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Former Massachusetts Gov. Mitt Romney clinched the Republican nomination for President Tuesday night with a convincing win in Texas, a state where Ron Paul‘s never-say-die supporters carpet-bombed the web with loud predictions of an upset win and who now will undoubtedly claim fraud at the polls.
Romney ended the night with 1,184 delegates — well over the 1,114 threshold. Paul has 129 — more than 1,000 delegates shy of Romney and still in fourth place behind Romney and non-candidates Rick Santorum and Newt Gingrich.
In many ways, reaching the magic number was anti-climatic in a GOP campaign that had more than enough explosive moments in the early going. The nomination was Romney’s when Santorum dropped out in early April, leaving only perennial gadfly Paul along with financially and morally bankrupt former Speaker of the House Gingrich in the race.
Gingrich threw in towel a short time later but Paul — who suspended active campaigning so he could conserve what campaign cash he has left to convert to other uses after the election — vowed the carry on by concentrating on remaining state with caucuses and conventions where his loud and vociferous following could pack the rooms and subvert the democratic process.
It’s an interesting hypocrisy by a candidate who claims to believe in the will of the voters but now wants to overturn that will by playing an inside game.
In reality, there is nothing Paul can do to stop Romney — then or now. The race for the nomination is over and the only remaining questions if whether or not Paul and his rowdy flock really want to help beat Barack Obama or if they just want to make a mess of the whole process.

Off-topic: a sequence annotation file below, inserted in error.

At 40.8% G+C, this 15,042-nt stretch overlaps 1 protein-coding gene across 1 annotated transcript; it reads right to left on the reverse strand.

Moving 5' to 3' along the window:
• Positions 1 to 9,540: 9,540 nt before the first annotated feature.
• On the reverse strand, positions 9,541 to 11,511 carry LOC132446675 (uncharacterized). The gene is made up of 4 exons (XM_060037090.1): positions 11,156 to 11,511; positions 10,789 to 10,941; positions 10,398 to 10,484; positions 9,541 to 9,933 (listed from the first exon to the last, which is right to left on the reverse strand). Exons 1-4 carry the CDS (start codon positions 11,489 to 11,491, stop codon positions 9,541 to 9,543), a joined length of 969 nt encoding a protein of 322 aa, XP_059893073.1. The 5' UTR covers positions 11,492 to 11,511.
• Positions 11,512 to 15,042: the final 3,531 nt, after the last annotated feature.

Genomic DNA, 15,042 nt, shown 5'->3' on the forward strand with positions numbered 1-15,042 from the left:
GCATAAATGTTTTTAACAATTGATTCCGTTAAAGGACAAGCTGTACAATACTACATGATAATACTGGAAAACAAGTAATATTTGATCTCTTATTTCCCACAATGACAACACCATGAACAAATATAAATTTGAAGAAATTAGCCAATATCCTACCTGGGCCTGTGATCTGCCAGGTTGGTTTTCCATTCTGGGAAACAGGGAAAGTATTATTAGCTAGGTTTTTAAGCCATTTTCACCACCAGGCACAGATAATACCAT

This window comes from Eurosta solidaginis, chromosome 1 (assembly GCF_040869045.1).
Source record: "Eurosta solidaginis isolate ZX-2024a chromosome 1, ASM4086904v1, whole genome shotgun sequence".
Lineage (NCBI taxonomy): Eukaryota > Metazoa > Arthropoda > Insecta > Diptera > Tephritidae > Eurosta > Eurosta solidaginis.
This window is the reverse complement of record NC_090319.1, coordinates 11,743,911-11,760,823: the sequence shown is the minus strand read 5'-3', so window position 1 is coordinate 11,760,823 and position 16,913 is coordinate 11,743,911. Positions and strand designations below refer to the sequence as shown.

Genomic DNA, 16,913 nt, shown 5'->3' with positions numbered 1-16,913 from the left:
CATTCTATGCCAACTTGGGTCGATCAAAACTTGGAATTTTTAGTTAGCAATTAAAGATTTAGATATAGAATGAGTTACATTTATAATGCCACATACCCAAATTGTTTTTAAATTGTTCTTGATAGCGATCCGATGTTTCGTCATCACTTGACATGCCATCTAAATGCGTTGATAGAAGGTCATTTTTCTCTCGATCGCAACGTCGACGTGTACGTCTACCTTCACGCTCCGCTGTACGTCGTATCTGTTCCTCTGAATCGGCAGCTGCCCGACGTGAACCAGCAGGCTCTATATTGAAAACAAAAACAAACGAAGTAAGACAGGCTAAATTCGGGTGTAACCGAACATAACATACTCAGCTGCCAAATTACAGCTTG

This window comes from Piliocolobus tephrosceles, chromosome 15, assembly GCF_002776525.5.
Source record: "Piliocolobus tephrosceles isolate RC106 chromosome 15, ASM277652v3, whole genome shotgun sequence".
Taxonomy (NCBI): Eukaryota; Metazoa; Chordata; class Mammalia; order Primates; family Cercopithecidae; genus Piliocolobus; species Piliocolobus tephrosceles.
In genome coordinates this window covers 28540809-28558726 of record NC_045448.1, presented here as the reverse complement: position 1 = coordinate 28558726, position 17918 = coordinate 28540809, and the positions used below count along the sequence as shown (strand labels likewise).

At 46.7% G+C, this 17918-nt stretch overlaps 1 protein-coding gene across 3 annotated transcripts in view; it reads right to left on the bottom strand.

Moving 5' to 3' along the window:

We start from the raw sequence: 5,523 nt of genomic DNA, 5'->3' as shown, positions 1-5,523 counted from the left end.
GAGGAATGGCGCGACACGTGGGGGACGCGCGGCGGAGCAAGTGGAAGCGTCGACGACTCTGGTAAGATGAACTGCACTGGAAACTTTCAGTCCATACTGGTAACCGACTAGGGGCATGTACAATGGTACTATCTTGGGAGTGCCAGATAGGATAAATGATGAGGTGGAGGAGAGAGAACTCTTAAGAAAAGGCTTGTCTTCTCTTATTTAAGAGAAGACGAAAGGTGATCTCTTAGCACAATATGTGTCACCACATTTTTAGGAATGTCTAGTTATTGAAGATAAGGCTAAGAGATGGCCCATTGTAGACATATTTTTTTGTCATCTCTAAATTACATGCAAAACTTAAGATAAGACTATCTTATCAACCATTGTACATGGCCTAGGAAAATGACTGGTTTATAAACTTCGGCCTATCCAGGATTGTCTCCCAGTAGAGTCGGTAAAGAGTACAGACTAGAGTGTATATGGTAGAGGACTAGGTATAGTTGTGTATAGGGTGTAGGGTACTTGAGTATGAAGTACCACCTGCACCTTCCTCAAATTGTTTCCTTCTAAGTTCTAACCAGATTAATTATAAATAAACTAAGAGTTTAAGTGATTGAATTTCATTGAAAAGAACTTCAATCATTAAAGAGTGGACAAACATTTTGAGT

In traditional party primaries, bitter rivals come together once the voters speak and work together to put their nominee over the top.
But politics nowadays is anything but traditional. Personal ambition all too often trumps cohesive political action. Disruption outweighs unity. The end goal of beating an incumbent President who deserves defeat is lost amid the chaos and screams of a “revolution” that accomplishes little, if anything.
If the various factions of a fractured Republican party really want to beat Obama they had better find a way to work together for a common — and achievable goal.
Barack Obama can be beat. He is a flawed, inexperienced and all-too-often incompetent President who broke most of his campaign promises, extended the rights-robbing abuses of of predecessor and drove this nation so deeply into debt that it threatens to collapse under the load.
But he can’t — and won’t — be beat by a party dominated by extremists and brawling children who would rather make a failed point than win an election.